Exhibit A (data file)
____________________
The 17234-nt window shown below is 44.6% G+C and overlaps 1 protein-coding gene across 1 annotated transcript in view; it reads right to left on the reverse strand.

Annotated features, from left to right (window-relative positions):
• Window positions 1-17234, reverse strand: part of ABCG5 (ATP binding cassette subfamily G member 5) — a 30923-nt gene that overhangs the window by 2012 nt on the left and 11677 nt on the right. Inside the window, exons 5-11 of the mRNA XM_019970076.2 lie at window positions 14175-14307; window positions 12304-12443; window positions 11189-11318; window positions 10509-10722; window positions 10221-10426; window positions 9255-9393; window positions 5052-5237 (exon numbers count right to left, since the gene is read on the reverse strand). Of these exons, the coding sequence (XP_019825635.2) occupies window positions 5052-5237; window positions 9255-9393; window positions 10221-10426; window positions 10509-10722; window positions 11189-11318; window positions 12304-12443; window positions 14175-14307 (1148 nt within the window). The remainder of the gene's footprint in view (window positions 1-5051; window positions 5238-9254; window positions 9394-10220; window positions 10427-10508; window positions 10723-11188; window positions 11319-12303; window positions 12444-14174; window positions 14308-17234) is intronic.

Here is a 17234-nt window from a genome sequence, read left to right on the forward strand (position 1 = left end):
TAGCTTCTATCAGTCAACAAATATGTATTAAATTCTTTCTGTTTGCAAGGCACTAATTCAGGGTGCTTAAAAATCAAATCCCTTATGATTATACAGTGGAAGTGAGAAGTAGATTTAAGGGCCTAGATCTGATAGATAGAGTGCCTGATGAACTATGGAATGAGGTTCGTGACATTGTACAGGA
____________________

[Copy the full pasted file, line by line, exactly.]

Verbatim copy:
The 17234-nt window shown below is 44.6% G+C and overlaps 1 protein-coding gene across 1 annotated transcript in view; it reads right to left on the reverse strand.

Annotated features, from left to right (window-relative positions):
• Window positions 1-17234, reverse strand: part of ABCG5 (ATP binding cassette subfamily G member 5) — a 30923-nt gene that overhangs the window by 2012 nt on the left and 11677 nt on the right. Inside the window, exons 5-11 of the mRNA XM_019970076.2 lie at window positions 14175-14307; window positions 12304-12443; window positions 11189-11318; window positions 10509-10722; window positions 10221-10426; window positions 9255-9393; window positions 5052-5237 (exon numbers count right to left, since the gene is read on the reverse strand). Of these exons, the coding sequence (XP_019825635.2) occupies window positions 5052-5237; window positions 9255-9393; window positions 10221-10426; window positions 10509-10722; window positions 11189-11318; window positions 12304-12443; window positions 14175-14307 (1148 nt within the window). The remainder of the gene's footprint in view (window positions 1-5051; window positions 5238-9254; window positions 9394-10220; window positions 10427-10508; window positions 10723-11188; window positions 11319-12303; window positions 12444-14174; window positions 14308-17234) is intronic.

Here is a 17234-nt window from a genome sequence, read left to right on the forward strand (position 1 = left end):
TAGCTTCTATCAGTCAACAAATATGTATTAAATTCTTTCTGTTTGCAAGGCACTAATTCAGGGTGCTTAAAAATCAAATCCCTTATGATTATACAGTGGAAGTGAGAAGTAGATTTAAGGGCCTAGATCTGATAGATAGAGTGCCTGATGAACTATGGAATGAGGTTCGTGACATTGTACAGGA